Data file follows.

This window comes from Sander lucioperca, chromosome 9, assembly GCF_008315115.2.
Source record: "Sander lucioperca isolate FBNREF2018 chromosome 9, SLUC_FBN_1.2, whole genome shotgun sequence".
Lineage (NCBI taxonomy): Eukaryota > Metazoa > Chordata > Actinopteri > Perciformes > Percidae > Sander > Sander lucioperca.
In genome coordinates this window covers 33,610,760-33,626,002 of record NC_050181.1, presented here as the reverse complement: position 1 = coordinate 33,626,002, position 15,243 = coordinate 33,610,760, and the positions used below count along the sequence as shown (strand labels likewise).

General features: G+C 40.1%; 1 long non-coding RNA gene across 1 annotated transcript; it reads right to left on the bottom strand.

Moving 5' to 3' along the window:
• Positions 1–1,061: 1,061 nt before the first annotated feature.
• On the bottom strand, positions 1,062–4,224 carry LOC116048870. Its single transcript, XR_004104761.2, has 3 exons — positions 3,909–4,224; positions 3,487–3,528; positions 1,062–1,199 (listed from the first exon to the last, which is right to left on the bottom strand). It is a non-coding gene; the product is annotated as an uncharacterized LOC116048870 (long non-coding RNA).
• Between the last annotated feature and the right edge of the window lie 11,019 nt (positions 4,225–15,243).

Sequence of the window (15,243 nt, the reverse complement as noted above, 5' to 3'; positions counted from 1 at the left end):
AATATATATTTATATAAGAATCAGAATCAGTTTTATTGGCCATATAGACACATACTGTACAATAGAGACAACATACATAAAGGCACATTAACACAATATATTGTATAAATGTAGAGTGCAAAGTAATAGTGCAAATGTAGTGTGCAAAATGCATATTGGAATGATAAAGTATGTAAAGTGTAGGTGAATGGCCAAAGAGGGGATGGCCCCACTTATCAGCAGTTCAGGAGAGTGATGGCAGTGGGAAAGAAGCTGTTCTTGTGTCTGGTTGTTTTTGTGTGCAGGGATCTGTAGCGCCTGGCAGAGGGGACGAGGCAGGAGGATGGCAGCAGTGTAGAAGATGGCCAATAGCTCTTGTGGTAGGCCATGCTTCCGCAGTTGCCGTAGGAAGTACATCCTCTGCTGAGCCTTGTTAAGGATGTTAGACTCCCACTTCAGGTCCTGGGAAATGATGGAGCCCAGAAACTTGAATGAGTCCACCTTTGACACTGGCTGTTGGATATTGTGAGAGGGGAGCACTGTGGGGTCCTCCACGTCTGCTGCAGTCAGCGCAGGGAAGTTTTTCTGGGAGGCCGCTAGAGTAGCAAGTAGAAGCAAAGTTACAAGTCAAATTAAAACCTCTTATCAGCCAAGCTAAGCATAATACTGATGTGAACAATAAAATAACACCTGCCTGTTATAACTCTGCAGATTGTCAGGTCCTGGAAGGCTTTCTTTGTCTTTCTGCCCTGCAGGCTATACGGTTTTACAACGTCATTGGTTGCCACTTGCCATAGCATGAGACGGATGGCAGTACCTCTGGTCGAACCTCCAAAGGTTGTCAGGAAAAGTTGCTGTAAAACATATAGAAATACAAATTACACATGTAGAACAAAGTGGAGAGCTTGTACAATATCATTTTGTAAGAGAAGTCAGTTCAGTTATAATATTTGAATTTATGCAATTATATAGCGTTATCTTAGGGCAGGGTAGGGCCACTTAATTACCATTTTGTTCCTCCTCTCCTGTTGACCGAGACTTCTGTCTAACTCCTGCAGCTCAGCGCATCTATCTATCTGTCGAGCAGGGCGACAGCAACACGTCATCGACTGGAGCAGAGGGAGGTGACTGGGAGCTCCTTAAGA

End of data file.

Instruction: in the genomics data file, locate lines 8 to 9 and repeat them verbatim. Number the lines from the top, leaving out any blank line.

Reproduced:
• On the bottom strand, positions 1,062–4,224 carry LOC116048870. Its single transcript, XR_004104761.2, has 3 exons — positions 3,909–4,224; positions 3,487–3,528; positions 1,062–1,199 (listed from the first exon to the last, which is right to left on the bottom strand). It is a non-coding gene; the product is annotated as an uncharacterized LOC116048870 (long non-coding RNA).
• Between the last annotated feature and the right edge of the window lie 11,019 nt (positions 4,225–15,243).